So far Western practice has concentrated on treating complex or unidentified infections with broad-spectrum antibiotics. These antibiotics would typically eliminate multiple types of bacteria, including those who have beneficial effects to the human organism. Despite resulting in direct negative consequences for patients, e.g. gastrointestinal disorders, these “atomic bomb” approaches can result in biological niches where resistant “bad bugs” can prosper. This is the reason why scientists are turning towards more targeted approaches. This is where phage therapy comes into play. Like “guided missiles”, phage-therapy has the ability to kill just species of bacteria or strain. Quoting the US virologist Ryland Young and the head of the scientific council at the Eliava Institute in Tblisi (Georgia), Mzia Kutateladze, the Nature report explains how nature offers an almost unlimited source of different phages and that so far no identical phages have ever been found. For this reason it is fairly simple to identify a particular phage for a bacterial target. If the bacterium should become resistant against that particular phage, researchers would modify the viral cocktails that are used for treatment by adding or substituting phages. At the Eliava Institute such updates occur – according to the report – approximately every 8 months and the scientists would not be fully aware of the precise combination of phages in the cocktail.

In light of these advantages the recent interest of US and EU stakeholders in phage therapy comes as no surprise. However, the scientific and legal challenges confronting these projects are complex. After all we are talking about viruses here, which triggers alarm bells with regard to public perception, safety concerns, and the regulation of relevant research. It also appears questionable if – or under what circumstances – regulatory authorities would be willing to grant market approval for such a rapidly changing product like in the case of e.g. influenza vaccines. Another significant problem for the development of new phage therapies, also addressed in the paper, lies in the reluctance of pharmaceutical companies to invest into the field. The potential obstacles for more private involvement in phage therapy are many and range from considerable risks of failure, reputational damage, and unforeseeable side-effects to insufficient certainty with regard to intellectual property protection and guarantees of a profit.

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The Fight Against Antimicrobial Resistance: Important recent publications

By Timo Minssen

One of my previous blogs discussed the growing threat of antimicrobial resistance (AMR). I concluded that antimicrobial resistance is a growing and complex threat involving multifaceted legal, socio-economic and scientific aspects. This requires sustained and coordinated action on both global and local levels.

A recent medical review on drug resistant tuberculosis supports these findings and provides further fodder to the debate. In their study, which was published in April 2014 in The Lancet – Respiratory Medicine, the authors analyzed the epidemiology, pathogenesis, diagnosis, management, implications for health-care workers, and ethical and medico-legal aspects of extensively drug-resistant tuberculosis and other resistant strains. In particular, the authors discussed the increasing threat of functionally untreatable tuberculosis, and the problems that it creates for public health and clinical practice. The paper concludes that the growth of highly resistant strains of tuberculosis make the development of new drugs and rapid diagnostics for tuberculosis—and increased funding to strengthen global control efforts, research, and advocacy—even more pressing.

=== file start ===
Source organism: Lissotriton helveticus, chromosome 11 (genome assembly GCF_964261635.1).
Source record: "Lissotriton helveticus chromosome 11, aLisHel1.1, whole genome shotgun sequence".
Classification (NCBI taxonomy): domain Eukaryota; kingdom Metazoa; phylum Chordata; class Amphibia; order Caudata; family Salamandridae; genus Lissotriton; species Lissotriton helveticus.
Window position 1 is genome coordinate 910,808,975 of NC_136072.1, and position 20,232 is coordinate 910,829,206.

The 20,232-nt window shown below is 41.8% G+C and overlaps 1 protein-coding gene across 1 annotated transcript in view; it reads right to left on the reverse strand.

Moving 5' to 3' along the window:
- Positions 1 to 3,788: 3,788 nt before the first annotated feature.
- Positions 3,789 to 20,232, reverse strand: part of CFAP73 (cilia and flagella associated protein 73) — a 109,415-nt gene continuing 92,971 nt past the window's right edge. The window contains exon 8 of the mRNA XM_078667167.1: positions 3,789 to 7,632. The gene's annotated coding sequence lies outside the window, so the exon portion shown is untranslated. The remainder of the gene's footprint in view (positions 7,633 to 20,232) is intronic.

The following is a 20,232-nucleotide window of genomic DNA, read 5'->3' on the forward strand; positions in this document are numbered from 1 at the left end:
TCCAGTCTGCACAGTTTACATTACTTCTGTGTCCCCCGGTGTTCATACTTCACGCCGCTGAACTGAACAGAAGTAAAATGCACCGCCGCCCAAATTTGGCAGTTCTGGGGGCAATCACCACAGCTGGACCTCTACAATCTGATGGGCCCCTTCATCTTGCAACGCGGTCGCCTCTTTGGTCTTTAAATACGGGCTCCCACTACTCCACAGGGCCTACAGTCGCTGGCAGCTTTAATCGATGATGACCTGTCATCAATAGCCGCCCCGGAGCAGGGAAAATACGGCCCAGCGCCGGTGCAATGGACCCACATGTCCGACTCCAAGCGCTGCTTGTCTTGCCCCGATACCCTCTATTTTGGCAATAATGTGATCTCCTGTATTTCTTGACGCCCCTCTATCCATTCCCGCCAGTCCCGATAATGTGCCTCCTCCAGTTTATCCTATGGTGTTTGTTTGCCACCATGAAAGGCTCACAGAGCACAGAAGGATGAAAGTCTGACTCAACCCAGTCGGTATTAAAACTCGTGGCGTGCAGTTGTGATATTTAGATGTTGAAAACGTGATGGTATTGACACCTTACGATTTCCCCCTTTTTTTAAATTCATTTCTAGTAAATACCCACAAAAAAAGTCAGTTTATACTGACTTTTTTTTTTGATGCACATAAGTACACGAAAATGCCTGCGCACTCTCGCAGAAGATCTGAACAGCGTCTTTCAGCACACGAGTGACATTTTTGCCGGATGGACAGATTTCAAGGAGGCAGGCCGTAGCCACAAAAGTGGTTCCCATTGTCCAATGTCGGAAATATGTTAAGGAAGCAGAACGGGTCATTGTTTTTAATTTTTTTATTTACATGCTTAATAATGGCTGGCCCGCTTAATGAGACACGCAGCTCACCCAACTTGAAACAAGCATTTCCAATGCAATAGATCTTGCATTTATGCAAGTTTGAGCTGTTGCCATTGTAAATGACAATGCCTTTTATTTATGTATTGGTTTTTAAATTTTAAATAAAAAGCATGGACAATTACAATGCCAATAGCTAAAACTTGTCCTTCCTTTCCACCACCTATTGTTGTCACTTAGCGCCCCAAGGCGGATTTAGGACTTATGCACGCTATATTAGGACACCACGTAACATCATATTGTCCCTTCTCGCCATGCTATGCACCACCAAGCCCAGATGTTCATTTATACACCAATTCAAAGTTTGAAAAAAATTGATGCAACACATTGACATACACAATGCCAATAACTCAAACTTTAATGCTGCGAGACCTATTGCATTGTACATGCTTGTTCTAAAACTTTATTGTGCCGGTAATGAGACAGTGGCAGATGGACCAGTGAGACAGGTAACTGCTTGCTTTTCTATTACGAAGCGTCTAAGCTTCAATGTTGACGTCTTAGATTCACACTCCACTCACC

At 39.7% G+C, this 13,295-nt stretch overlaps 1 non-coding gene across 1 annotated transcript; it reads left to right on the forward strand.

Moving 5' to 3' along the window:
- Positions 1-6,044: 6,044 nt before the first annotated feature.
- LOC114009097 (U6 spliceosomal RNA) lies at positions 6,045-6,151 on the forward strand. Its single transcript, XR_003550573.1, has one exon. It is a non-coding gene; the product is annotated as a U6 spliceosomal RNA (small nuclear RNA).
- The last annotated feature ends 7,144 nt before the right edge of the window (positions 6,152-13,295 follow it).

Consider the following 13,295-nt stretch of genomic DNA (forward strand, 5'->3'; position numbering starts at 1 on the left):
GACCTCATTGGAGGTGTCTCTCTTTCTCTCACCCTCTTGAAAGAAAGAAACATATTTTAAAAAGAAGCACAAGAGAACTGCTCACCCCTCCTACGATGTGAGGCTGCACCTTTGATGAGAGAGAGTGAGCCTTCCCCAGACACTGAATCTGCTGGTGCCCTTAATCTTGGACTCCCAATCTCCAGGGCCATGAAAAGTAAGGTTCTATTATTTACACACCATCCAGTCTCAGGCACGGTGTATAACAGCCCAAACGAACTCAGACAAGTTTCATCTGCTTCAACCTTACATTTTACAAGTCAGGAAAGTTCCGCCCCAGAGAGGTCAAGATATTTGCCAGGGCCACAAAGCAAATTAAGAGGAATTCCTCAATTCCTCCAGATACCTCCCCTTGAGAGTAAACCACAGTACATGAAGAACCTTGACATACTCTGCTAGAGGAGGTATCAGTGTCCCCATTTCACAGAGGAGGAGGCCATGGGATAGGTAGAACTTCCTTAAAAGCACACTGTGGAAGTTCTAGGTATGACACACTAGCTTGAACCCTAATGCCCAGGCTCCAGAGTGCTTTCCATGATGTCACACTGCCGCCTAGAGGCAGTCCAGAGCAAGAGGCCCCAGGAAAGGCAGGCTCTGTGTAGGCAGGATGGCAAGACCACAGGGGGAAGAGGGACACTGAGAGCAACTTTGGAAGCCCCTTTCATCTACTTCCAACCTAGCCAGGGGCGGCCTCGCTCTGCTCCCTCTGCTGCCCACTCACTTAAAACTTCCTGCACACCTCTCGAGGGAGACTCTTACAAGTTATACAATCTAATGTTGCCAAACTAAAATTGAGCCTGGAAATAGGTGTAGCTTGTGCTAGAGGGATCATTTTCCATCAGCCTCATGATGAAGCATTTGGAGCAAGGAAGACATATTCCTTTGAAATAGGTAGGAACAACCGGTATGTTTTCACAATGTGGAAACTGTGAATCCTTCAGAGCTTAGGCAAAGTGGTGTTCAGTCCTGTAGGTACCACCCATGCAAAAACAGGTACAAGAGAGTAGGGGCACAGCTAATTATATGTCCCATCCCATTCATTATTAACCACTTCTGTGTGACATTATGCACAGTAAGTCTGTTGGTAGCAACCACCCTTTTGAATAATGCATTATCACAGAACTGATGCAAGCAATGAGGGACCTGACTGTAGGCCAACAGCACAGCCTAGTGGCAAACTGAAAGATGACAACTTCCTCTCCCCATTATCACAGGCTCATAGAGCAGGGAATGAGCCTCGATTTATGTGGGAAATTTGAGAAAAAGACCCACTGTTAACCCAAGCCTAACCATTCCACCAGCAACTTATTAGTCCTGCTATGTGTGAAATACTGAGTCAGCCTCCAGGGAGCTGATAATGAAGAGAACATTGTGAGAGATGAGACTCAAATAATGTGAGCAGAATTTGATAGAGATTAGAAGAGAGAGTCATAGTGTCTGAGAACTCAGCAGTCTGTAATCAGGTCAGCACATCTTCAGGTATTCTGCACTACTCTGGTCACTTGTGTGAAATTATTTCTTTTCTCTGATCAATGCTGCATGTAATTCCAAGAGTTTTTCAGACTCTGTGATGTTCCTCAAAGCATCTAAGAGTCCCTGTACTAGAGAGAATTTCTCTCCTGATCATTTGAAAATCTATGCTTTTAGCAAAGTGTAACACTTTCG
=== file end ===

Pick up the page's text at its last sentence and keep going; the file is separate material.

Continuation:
This was also recognized in the recent WHO’s Global Surveillance Report on AMR, which was published this April. It is the first WHO report that studied the problem of AMR on a global level. Noting that resistance is occurring across many different infectious agents, the report concentrates on antibiotic resistance in seven different bacteria responsible for common, serious diseases such as bloodstream infections (sepsis), diarrhoea, pneumonia, urinary tract infections and gonorrhoea. The results demonstrate a wide-spread growth of resistance to antibiotics, especially “last resort” antibiotics. In particular the report reveals that this serious threat is no longer a mere forecast for the future. AMR is a contemporary problem in every region of the world and has the potential to affect anyone, of any age, in any country. Consequently the WHO report concludes that antibiotic resistance is now a major threat to public health that needs to be tackled on a global level.

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Summer Course for Professionals in “Pharma Law & Policy” at the University of Copenhagen

Stay abreast with recent developments and trends determining the legal and regulatory framework of the European pharmaceutical industry.

What are the most significant current issues shaking and shaping the pharmaceutical industry today? The business environment and legal framework relevant to the pharmaceutical industry continues to change rapidly in the face of constant challenges posed by competition, politics and technological innovation. Considering the highly lucrative and competitive nature of the industry, it is more important than ever for professionals working with legal and regulatory aspects of drug development to stay abreast of the most recent developments.

This course provides a broad and practical understanding of the ‘hot topics’ and will present and analyse these topics from scientific, legal and policy perspectives.

Further information about the course is available here.

Course content

The course begins with a general overview of the current scientific and legal trends in pharmaceutical R&D, organisation and policy. This is followed by a review of the hot topics through a combination of lectures, discussions, group work and case studies. The course is designed to allow room for the issues and challenges crucial to the participants’ daily work and practice.

Participants